Linking Ham Radio Via the Internet
Possible Hardware platforms for linking
All of the existing projects require a full blown PC. While good quality PCs can be fairly reliable in an office environment it is a scary thought to run one in a typical mountain/tower top site. An additional problem is that normal PCs consume significant amounts of both power and space.
A small benefit of the dot com bust of 2001 is that there are a number of failed "Internet appliances" which have reached the surplus market. Any one of these might make a good platform for CQiNet. The three that I am familiar with are the NetPliance I-Opener, the 3Com Audrey, and the Virgin/Boundless Webplayer. Each has it's advantages and disadvantages. All three are currently available for $100 or less on the net. The current listings on ebay are a good place to start looking for one of these.
All three have X86 CPUs, small color LCD screens, built in 56k modems, speakers, and microphones. Small solid state disks are used in place of a conventional hard disks. All of them are completely silent while running because they do not have fans or hard disks.
The I-Appliance BBS is the granddaddy of the Internet appliance hacking sites having started the craze several years ago with the original I-Opener. Tons of information on the I-Opener, Webplayer, and Audrey is available in the various forums.
Netpliance I-OpenerThe I-opener has a 180 Mhz CPU, 32MB DRAM, 16MB Sandisk Flash, 1 USB port. The I-Opener uses a wired keyboard which is an advantage because it can be easily replaced with a standard PC keyboard and mouse for development.
Internally the I-opener has a connector for a 44 pin ATA hard disk, unfortunately with a mirrored pinout but cables are available. The I-Opener shipped with a number of different versions of the BIOS, some supported the addition of a hard disk some did not. The BIOS is flashable, or may be replaced physically if needed o gain hard disk support.
Unfortunately there are many, many reports of reliability problems from people using USB Ethernet adapters, although progress is being made. The I-Opener has two serial ports internally, but they are not brought outside of the box, nor do they have RS-232 buffers.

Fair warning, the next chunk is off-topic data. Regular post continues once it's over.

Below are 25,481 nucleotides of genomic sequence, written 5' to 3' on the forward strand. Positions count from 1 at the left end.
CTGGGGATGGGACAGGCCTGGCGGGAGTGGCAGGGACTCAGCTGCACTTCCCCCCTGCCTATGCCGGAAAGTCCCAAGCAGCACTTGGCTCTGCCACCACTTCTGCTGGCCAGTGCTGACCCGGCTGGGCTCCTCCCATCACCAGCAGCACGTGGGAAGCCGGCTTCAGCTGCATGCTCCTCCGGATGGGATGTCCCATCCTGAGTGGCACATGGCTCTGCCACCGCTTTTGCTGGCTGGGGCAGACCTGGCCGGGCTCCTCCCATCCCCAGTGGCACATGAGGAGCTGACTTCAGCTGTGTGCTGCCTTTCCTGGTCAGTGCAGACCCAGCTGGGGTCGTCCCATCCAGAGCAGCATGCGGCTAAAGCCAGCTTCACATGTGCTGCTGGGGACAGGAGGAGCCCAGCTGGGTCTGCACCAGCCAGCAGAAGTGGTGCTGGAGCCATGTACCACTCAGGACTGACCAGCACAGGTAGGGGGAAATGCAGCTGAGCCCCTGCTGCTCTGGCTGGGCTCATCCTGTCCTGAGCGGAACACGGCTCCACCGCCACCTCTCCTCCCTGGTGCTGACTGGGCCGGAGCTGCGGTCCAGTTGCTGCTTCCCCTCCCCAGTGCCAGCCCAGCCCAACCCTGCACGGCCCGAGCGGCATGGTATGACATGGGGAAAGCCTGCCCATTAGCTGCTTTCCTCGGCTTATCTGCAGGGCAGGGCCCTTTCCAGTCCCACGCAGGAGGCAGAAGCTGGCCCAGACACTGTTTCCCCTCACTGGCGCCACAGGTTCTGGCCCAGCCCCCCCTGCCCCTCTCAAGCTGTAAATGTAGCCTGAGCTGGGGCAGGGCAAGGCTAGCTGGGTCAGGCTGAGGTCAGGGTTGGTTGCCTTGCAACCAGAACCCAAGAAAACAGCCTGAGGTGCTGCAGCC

Since the I-Opener has a standard PC bios it is easy to put any operating system you desire on it.
The Virgin WebPlayer has a 200MHZ National Geode CPU, 64MB DRAM, 10" Color DSTN Flat Panel Display, 48MB M-Systems DiskOnChip, and 2 USB Ports. The keyboard is wireless and includes a trackball.
Internally the webplayer has a connector for a 44 pin ATA hard disk and the DiskOnChip is socketed. Like the I-Opener the WebPlayer has a standard PC bios it is easy to put any operating system you desire on it.
Also like the I-Opener there are reports of reliability problems with the
USB Ethernet adapters, although there seem to be some adapters that
work reliability. Unlike the I-Opener the Webplayer has an internal
minipci slot which can accept an minipci Ethernet adapter card.
3Com AudreyThe 3com Audry has 7.8 inch 640x480 color touch screen LCD, 32 megs of DRAM, 16MB of flash, a 200MHZ National Geode CPU, 2 USB ports, one serial port, and a compact flash socket. The Audry uses a (lousy) wireless IR keyboard.
The Audrey runs QNX and it is possible to gain shell access. Unfortunately the Audrey does not have a PC BIOS and no one has be able to get FreeBSD, Linux or Windows to run on one yet. USB Ethernet adapters appear to work well on the Audrey.
One nice feature the Audry has that the other appliances lack is a touch screen. Picture an Audrey mounted in a repeater rack panel, the touch screen would be "way cool" (tm).
Development tools for QNX are freely available from QNX and are based on the GNU GCC tool chain.